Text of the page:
the same base class...
Why? I cannot say other than I have noted that Python new-style classes
and extension types are not quite the same thing. That is, a new-style
class is a particular kind of extension type.


I see how it can help me making PClassBase a PClass (or any type
derived from PClassBase), but what I fail to see is how this will
allow me to change a _PClass into one of it's derived types: this is
necessary for updating methods of _PClass2 that return object of type
_PClass (and on this I do not have much control, both _PClass and
_PClass2 and all of their methods are implemented in C++). To updates
theses methods for the pure python derived class PClass2, I have to
make them return the python class PClass instead of the original
_PClass, which means I still have to transform a _PClass object into
its derived type PClassBase or PClass, and at this time things go
pear-shaped :-(....or is there something I miss?

Sorry for the confusion. This looks like a situation best handled with
embedding rather than inheritance. The PClass and PClass2 wrapper classes
can share whatever relationship _PClass and _PClass2 share.

class PClass:
def __init__(inst=None):
if inst is None:
inst = _PClass()
self._inst = inst
def override_method(self, ...):
self._inst.override_method(...)
def new_method(self, ...):
...

class PClass2:
self._inst = _PClass2()
def troublesome_method(self):
base = PClass(self._inst.troublesome_method())
...
return base

Alternatively you could provide a way to pass PClass back to the extension module
for _PClass2.troublesome_method to use instead of _PClass when creating a return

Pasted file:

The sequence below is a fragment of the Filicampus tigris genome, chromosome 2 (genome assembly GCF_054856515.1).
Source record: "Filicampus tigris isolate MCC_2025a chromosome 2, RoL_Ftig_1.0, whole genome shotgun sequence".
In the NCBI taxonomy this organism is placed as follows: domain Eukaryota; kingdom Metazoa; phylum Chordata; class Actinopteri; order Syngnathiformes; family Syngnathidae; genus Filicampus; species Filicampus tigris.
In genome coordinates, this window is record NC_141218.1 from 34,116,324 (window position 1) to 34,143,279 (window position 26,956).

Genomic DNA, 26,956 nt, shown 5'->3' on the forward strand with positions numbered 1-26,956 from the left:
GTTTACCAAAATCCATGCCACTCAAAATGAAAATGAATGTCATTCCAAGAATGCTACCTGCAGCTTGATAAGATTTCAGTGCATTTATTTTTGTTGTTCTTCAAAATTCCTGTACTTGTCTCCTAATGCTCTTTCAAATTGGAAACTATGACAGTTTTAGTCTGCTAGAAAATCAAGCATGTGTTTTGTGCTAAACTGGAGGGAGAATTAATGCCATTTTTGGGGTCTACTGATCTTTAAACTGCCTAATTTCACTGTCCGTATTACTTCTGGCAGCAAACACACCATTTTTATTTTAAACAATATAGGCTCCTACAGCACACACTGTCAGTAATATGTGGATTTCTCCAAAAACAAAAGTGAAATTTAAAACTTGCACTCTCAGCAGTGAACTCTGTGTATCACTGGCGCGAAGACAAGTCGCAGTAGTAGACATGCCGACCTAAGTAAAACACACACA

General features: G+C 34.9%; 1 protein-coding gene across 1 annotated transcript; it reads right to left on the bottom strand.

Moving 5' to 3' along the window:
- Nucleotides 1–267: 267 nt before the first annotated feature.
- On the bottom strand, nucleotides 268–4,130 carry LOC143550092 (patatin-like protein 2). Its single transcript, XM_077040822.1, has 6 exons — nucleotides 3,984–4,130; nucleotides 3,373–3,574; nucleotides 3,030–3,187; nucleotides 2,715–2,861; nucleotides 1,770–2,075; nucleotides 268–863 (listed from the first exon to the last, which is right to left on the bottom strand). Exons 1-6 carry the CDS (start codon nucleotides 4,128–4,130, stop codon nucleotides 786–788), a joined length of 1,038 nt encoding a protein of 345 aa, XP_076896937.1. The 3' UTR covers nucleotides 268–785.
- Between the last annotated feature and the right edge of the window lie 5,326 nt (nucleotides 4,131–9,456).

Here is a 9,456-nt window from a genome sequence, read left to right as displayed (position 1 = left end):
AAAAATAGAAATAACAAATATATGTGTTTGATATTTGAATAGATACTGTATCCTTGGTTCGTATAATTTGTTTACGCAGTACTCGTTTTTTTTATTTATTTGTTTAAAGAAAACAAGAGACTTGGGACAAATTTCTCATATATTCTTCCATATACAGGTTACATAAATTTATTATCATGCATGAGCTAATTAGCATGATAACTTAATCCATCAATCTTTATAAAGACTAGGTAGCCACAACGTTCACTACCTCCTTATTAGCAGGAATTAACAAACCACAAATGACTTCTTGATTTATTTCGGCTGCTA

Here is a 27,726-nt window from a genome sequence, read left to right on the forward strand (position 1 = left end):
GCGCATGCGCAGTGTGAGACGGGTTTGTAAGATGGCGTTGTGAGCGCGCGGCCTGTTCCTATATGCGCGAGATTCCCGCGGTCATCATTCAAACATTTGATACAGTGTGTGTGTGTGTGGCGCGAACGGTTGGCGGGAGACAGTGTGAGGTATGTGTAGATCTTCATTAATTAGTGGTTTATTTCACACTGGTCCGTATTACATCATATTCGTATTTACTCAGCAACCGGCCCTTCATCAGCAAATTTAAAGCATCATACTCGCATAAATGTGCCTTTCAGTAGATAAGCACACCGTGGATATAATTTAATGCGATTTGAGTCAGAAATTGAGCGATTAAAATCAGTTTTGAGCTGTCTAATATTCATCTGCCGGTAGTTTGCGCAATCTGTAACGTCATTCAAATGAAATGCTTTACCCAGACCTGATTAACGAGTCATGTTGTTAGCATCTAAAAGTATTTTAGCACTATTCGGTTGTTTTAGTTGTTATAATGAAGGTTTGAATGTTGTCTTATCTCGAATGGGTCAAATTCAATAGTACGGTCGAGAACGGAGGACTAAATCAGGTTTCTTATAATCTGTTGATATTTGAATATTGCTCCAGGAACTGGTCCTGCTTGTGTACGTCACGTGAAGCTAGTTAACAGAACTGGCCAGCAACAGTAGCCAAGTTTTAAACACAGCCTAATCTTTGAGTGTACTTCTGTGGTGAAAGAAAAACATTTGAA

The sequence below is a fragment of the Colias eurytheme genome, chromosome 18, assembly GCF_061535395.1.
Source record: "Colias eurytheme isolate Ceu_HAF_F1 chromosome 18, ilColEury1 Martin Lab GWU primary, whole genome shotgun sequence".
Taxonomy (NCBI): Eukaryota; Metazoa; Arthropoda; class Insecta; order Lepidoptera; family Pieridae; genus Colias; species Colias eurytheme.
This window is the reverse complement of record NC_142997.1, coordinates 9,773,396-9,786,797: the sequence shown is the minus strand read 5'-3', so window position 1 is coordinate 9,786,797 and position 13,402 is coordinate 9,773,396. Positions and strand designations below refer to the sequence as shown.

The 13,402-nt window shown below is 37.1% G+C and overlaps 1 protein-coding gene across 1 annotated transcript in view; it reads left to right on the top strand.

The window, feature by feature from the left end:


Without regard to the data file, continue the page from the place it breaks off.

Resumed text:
object. But the embedding approach seems more appropriate when _PClass is not to
be used directly.

Lenard Lindstrom
<le***@telus.net>
Jul 18 '05 #4

P: n/a
Sorry for the confusion. This looks like a situation best handled with
embedding rather than inheritance. The PClass and PClass2 wrapper classes
can share whatever relationship _PClass and _PClass2 share.

class PClass:
def __init__(inst=None):
if inst is None:
inst = _PClass()
self._inst = inst
def override_method(self, ...):
self._inst.override_method(...)
def new_method(self, ...):
...

class PClass2:
self._inst = _PClass2()
def troublesome_method(self):
base = PClass(self._inst.troublesome_method())
...
return base
Yes I was affraid this would be the conclusion: embedding instead of
inheritance...But this means that not only the method that need to be
modified need to be rewritten in python, all the other ones also just to
delegate to the embedded instance...
This is not too practical, even if such writing can be more or less
automatized...
For my purpose it seems that there was a big step backward between
python 2.2 and 2.3, and I am surprised this has been mostly
unnoticed...This problem should be common for many people trying to
write mixed C/C++ / python classes. I found some reference on this in
the list archive, a few people beeing anoyed by it, but the proposition
to make the test about assignment to class less strict was not retained
it seems...I plan to experiment a little with the python C
implementation to see what happen if I bypass this test...
Alternatively you could provide a way to pass PClass back to the extension module
for _PClass2.troublesome_method to use instead of _PClass when creating a return
object. But the embedding approach seems more appropriate when _PClass is not to
be used directly.


Yes but again this is not so practical, the purpose of the _PClass /
PClass implementation was to make the bindings as light, and as easy to
implement / extend as possible, and both the embedding and the creation
of PClass within _PClass2 methods defeat this purpose...